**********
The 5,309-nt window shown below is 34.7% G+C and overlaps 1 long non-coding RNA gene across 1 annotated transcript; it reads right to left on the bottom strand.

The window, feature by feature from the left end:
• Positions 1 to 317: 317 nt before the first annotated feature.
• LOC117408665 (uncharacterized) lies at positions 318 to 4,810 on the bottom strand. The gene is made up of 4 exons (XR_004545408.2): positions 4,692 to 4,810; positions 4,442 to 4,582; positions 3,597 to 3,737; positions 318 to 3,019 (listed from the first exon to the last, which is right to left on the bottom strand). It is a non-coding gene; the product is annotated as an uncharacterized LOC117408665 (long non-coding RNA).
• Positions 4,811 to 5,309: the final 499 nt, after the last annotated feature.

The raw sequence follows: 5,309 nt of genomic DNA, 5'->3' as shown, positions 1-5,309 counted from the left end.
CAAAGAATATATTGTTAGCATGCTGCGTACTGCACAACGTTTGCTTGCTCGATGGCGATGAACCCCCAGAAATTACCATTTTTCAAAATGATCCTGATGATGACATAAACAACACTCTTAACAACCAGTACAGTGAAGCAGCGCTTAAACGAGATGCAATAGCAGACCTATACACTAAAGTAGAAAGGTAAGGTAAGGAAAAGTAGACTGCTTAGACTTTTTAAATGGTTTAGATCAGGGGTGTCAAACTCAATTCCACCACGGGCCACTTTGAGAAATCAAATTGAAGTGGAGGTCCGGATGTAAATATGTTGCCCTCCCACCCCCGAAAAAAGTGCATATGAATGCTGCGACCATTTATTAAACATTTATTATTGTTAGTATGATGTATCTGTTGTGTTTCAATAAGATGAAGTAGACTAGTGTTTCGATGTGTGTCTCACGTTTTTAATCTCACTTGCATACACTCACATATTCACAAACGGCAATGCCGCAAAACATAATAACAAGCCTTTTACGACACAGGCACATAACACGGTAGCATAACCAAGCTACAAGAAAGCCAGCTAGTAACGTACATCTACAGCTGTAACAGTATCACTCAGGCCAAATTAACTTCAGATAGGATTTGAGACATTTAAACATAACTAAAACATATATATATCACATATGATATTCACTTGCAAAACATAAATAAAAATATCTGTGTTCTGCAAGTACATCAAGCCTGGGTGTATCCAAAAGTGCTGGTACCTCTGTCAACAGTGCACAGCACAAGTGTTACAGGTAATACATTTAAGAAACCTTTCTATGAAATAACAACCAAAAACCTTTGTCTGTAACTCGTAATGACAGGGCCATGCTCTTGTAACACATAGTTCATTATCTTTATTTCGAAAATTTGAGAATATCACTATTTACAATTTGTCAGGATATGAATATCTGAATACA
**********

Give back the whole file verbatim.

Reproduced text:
The 5,309-nt window shown below is 34.7% G+C and overlaps 1 long non-coding RNA gene across 1 annotated transcript; it reads right to left on the bottom strand.

The window, feature by feature from the left end:
• Positions 1 to 317: 317 nt before the first annotated feature.
• LOC117408665 (uncharacterized) lies at positions 318 to 4,810 on the bottom strand. The gene is made up of 4 exons (XR_004545408.2): positions 4,692 to 4,810; positions 4,442 to 4,582; positions 3,597 to 3,737; positions 318 to 3,019 (listed from the first exon to the last, which is right to left on the bottom strand). It is a non-coding gene; the product is annotated as an uncharacterized LOC117408665 (long non-coding RNA).
• Positions 4,811 to 5,309: the final 499 nt, after the last annotated feature.

The raw sequence follows: 5,309 nt of genomic DNA, 5'->3' as shown, positions 1-5,309 counted from the left end.
CAAAGAATATATTGTTAGCATGCTGCGTACTGCACAACGTTTGCTTGCTCGATGGCGATGAACCCCCAGAAATTACCATTTTTCAAAATGATCCTGATGATGACATAAACAACACTCTTAACAACCAGTACAGTGAAGCAGCGCTTAAACGAGATGCAATAGCAGACCTATACACTAAAGTAGAAAGGTAAGGTAAGGAAAAGTAGACTGCTTAGACTTTTTAAATGGTTTAGATCAGGGGTGTCAAACTCAATTCCACCACGGGCCACTTTGAGAAATCAAATTGAAGTGGAGGTCCGGATGTAAATATGTTGCCCTCCCACCCCCGAAAAAAGTGCATATGAATGCTGCGACCATTTATTAAACATTTATTATTGTTAGTATGATGTATCTGTTGTGTTTCAATAAGATGAAGTAGACTAGTGTTTCGATGTGTGTCTCACGTTTTTAATCTCACTTGCATACACTCACATATTCACAAACGGCAATGCCGCAAAACATAATAACAAGCCTTTTACGACACAGGCACATAACACGGTAGCATAACCAAGCTACAAGAAAGCCAGCTAGTAACGTACATCTACAGCTGTAACAGTATCACTCAGGCCAAATTAACTTCAGATAGGATTTGAGACATTTAAACATAACTAAAACATATATATATCACATATGATATTCACTTGCAAAACATAAATAAAAATATCTGTGTTCTGCAAGTACATCAAGCCTGGGTGTATCCAAAAGTGCTGGTACCTCTGTCAACAGTGCACAGCACAAGTGTTACAGGTAATACATTTAAGAAACCTTTCTATGAAATAACAACCAAAAACCTTTGTCTGTAACTCGTAATGACAGGGCCATGCTCTTGTAACACATAGTTCATTATCTTTATTTCGAAAATTTGAGAATATCACTATTTACAATTTGTCAGGATATGAATATCTGAATACA